Jordan Matthews

Matthews is easily the best WR on the team, and one of the best WRs to come out of the WR rich 2014 draft. He is 3rd in receptions among those peers, behind only Odell Beckham and Jarvis Landry, and ahead of Mike Evans, Brandin Cooks and Allen Robinson, to name a few. He is 6th in yards, due in part to his operation in the slot were deep passes are far and few between compared to outside receivers, and 2nd in touchdowns behind Beckham.

But 2015 wasn’t a particularly good year for him. His yards per reception dropped over a full yard from 13.0 to 11.7, and for most of the season he struggled with drops. Other than the chance that his ceiling is barely above his floor there’s little concern for Matthews in 2016. It would be great if he could prove that he can play on the outside, but being a top slot WR is pretty good. He will play often, he will play well, and he will be productive even if he has no room to progress. His teammates are the concern.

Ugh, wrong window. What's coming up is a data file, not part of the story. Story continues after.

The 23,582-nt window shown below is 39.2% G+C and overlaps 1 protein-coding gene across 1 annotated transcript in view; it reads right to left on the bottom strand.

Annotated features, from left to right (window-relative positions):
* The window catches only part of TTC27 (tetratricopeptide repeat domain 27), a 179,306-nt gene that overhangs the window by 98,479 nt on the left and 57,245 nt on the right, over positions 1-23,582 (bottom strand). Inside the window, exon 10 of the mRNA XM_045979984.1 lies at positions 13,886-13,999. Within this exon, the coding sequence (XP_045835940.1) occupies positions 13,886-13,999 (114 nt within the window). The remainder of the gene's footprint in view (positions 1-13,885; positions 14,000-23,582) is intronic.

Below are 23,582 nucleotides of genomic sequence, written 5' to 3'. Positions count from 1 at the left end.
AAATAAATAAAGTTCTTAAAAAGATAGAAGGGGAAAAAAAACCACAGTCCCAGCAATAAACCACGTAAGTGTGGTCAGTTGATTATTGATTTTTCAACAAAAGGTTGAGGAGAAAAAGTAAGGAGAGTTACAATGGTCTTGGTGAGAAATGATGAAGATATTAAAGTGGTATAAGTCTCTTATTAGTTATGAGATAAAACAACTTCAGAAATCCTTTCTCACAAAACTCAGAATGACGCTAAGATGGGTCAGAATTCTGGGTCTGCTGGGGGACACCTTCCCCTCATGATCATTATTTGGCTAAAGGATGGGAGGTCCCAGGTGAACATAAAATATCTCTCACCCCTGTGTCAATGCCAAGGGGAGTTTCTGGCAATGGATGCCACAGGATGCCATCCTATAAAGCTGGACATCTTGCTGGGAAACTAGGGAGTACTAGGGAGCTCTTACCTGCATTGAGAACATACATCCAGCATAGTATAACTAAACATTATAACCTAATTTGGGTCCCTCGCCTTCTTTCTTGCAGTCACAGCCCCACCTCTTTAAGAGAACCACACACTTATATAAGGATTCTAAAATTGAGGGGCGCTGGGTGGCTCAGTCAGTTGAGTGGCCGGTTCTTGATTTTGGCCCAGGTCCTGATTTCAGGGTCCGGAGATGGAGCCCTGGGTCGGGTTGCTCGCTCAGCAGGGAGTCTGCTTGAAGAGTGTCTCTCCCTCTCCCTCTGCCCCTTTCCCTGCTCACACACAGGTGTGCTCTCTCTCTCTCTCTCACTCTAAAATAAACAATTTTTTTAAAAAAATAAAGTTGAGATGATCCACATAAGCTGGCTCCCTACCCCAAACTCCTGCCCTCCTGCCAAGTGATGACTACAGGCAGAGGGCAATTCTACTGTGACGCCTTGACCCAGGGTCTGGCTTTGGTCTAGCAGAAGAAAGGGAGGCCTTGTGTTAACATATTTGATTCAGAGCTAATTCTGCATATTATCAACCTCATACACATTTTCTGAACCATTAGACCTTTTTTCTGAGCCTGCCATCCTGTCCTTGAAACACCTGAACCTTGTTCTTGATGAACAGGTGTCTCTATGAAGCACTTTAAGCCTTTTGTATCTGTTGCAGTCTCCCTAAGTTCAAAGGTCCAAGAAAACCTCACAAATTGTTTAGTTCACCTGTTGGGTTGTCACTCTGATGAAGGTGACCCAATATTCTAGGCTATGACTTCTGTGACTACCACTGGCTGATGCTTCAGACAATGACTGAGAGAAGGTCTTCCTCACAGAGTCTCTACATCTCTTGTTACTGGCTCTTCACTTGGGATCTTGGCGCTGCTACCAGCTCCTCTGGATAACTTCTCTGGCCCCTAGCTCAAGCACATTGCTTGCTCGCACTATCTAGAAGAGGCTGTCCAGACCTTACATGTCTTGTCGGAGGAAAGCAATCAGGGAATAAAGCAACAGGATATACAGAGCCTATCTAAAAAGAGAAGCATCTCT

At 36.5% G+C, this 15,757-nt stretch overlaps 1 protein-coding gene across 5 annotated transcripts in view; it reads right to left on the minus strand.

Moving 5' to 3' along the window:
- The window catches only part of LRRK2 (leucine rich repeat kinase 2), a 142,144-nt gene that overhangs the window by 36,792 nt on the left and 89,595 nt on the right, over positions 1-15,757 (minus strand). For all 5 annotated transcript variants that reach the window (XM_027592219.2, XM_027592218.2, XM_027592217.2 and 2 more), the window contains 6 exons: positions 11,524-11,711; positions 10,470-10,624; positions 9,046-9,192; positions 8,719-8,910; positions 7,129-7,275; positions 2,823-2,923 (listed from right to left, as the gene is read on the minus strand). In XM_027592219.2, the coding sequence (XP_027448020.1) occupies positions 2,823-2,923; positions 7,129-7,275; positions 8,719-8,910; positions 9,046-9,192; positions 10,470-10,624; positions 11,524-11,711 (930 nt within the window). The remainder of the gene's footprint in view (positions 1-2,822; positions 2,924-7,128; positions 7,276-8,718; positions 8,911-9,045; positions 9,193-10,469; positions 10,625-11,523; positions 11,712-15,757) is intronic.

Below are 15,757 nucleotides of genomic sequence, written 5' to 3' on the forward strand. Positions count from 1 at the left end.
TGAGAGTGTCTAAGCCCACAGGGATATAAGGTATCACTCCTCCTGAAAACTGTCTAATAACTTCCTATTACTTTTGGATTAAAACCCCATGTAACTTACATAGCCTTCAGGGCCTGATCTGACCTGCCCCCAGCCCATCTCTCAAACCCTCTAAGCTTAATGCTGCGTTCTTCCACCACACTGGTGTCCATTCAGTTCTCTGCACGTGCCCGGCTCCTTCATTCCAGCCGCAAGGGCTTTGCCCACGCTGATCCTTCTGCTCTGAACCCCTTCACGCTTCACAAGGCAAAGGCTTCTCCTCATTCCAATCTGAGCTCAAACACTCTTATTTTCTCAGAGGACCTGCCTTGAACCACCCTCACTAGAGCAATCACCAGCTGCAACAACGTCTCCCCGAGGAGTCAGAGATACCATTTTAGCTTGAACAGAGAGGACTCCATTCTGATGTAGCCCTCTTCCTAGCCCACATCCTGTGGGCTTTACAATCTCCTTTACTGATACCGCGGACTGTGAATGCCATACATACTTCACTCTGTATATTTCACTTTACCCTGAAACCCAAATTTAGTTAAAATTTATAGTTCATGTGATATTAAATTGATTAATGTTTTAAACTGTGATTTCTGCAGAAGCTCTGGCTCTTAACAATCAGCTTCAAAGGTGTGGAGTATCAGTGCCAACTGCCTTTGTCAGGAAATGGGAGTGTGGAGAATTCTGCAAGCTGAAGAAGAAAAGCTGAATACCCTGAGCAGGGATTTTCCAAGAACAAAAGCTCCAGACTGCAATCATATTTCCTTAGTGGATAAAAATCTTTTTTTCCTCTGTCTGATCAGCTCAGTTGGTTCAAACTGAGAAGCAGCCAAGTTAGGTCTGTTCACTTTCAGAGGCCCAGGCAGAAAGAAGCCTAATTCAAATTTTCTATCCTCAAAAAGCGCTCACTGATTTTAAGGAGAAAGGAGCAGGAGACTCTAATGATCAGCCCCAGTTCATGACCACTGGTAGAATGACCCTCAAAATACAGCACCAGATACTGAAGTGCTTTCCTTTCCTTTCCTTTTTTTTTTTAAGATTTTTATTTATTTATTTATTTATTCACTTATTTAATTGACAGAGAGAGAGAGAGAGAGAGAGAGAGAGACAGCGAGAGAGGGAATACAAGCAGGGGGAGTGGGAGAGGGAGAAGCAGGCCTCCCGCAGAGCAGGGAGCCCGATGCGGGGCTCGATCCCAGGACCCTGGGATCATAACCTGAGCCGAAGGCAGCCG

Nelson Agholor

Assuming for a moment that Nelson Agholor will be on the 2016 Eagles...

Agholor’s 23 receptions for 283 yards and 1 TD was one of the worst seasons by any WR, not just in 2015 but of any top pick rookie WR in recent memory. Of rookie WRs who started at least 8 games, Agholor was near the bottom in every statistical category. Below are all those with 30 or fewer receptions over the past 20 seasons.

Year G GS Rec Yds Y/R TD
Quincy Morgan 2001 16 9 30 432 14.4 2
Mikhael Ricks 1998 16 9 30 450 15 2
Nate Burleson 2003 16 9 29 455 15.69 2
Roddy White 2005 16 8 29 446 15.38 3
Travis Taylor 2000 9 8 28 276 9.86 3